A critical challenge is that biofilm infections are resistant to conventional antibiotics or antimicrobial agents and readily evade innate immune attack.
The “nanobombs” are made of magnetic nanoparticles that are surface-coated with molecules that can specifically recognize bacteria and are controlled by a remotely applied magnetic field.
“To target, we use an exact intensity of the magnetic field that triggers only the ‘nanobombs’ to absorb significant amounts of magnetic energy,” Kim says. “The energy, which can be converted into heat, explodes to kill bacteria while leaving the remaining other normal and healthy tissue intact. The nanobomb treatments would be minimally invasive, resulting in fast recovery times and fewer side effects.”
During the next five years, the study will be focused on validating the therapeutic efficacy of the technology using preclinical animal models of diabetic wound infection and further optimizing the system to ensure safe application.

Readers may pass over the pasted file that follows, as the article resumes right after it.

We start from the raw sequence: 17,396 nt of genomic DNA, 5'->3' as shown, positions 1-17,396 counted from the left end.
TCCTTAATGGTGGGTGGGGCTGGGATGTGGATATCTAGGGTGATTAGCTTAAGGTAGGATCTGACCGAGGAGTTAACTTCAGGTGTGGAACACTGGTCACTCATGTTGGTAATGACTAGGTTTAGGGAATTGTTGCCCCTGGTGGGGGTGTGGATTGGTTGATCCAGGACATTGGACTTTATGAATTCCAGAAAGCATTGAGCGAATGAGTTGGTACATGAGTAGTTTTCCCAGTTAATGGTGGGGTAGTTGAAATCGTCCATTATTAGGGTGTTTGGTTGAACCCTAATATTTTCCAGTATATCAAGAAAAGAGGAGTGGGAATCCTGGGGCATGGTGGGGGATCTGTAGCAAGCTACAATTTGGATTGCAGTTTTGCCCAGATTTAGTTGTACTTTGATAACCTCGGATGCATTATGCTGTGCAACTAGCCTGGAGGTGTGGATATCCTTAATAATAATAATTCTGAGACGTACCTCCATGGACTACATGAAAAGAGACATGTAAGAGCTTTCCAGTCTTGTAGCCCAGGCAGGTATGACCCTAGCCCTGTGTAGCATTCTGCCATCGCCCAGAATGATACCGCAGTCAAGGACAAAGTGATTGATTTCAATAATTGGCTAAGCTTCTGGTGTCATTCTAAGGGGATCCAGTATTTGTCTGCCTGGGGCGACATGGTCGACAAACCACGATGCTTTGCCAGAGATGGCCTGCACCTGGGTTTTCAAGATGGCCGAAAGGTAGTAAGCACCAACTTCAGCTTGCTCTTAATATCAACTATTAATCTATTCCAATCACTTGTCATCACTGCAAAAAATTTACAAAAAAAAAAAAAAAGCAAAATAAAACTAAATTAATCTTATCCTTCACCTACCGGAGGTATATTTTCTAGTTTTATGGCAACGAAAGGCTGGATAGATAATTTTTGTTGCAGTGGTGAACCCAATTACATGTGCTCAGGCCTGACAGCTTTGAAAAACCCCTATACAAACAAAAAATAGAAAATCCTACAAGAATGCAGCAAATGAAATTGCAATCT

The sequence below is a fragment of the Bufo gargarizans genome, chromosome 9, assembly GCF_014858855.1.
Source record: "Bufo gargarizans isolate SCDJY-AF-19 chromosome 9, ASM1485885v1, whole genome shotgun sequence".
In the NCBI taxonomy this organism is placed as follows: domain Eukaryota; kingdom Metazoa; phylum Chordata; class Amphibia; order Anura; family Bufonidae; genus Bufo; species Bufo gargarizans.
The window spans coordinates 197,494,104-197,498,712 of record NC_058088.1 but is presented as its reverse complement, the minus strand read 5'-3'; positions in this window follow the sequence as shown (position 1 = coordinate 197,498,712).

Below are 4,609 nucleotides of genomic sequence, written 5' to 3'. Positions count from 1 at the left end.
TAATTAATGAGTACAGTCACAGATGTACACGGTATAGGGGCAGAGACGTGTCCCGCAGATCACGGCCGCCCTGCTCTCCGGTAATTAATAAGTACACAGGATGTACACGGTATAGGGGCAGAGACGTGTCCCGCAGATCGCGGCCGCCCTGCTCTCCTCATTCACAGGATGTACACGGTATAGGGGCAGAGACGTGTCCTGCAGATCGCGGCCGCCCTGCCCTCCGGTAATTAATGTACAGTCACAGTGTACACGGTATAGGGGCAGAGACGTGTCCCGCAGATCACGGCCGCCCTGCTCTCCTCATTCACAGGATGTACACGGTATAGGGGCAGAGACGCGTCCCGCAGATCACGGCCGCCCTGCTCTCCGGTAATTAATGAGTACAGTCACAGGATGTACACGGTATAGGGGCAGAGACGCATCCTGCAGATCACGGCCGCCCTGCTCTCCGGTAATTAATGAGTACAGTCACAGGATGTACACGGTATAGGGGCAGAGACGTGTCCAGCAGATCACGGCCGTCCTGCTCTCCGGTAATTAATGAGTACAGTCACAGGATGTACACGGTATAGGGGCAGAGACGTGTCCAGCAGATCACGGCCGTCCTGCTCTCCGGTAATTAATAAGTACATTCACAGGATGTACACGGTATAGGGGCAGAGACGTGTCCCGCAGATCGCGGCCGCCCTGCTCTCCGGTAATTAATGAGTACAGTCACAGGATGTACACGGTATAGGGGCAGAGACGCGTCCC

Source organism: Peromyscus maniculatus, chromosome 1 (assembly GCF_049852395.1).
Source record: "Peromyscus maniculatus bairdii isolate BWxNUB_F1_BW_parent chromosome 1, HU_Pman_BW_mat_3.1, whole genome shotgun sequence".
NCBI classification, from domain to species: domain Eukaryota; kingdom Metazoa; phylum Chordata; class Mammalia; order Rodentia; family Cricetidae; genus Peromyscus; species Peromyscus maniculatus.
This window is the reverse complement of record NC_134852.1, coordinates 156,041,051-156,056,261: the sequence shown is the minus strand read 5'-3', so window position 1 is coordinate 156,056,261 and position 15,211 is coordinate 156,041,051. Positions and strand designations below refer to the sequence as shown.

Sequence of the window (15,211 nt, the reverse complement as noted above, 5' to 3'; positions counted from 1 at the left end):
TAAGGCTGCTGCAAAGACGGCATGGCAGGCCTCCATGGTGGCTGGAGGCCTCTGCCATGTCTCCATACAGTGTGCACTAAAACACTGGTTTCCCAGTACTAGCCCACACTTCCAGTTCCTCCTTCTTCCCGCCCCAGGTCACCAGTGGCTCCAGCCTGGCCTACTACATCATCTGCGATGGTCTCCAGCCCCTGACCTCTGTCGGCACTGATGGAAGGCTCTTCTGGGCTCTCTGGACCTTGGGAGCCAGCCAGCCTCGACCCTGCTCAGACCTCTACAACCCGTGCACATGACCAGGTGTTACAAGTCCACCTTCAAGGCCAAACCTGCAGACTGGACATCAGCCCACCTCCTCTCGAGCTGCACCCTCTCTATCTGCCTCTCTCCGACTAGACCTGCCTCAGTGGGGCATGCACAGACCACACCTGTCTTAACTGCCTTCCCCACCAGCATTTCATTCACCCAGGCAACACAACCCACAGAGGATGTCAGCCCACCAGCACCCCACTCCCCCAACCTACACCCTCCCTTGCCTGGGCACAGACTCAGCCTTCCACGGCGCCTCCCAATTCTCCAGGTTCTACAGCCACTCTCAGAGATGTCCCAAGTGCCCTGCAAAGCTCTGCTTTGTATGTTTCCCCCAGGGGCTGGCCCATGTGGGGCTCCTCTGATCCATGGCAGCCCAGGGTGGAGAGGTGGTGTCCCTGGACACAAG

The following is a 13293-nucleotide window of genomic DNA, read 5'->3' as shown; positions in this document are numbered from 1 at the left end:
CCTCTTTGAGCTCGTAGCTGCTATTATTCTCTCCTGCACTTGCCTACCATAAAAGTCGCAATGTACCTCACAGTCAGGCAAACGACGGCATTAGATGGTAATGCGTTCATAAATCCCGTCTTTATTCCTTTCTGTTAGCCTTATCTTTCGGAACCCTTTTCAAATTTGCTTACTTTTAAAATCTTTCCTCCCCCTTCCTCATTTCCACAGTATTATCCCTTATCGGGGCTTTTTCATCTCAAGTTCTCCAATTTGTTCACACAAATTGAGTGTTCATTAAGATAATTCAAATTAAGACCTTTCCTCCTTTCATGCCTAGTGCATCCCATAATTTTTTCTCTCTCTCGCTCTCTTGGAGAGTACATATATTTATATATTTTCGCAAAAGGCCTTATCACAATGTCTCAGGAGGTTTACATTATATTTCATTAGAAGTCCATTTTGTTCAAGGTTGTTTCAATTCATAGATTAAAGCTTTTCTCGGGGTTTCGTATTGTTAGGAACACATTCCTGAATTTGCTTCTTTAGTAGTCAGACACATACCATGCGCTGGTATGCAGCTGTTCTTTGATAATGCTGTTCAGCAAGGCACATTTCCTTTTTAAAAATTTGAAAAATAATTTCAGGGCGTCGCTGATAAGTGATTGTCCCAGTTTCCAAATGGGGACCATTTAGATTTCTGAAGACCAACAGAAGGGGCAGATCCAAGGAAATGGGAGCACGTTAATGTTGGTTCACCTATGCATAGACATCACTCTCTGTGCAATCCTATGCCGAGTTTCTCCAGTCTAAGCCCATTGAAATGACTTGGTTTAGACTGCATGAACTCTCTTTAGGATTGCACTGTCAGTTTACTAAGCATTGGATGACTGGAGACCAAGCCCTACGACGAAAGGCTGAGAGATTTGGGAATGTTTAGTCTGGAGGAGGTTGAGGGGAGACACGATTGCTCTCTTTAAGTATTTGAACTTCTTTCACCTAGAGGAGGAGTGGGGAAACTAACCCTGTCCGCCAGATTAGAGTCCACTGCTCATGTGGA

“This study also will produce valuable information on the impact of the use of engineered nanoparticles in nanomedicine,” Kim says. “Recently, there has been a lot of interest in the use of engineered nanoparticles in diagnosis and therapeutics, but there also have been concerns over the potential health impacts of engineered nanoparticles. Surprisingly, limited knowledge exists about how engineered nanoparticles interact with host cells and the subsequent biological pathways that are impacted. This study will address those concerns as well.”
To learn more about Kim’s research, visit www.openwetware.org/wiki/Min-Ho_Kim_Lab.
For more information about Kent State’s Department of Biological Sciences, visit www.kent.edu/biology.
For more information about research at Kent State, visit www.kent.edu/research.
back to top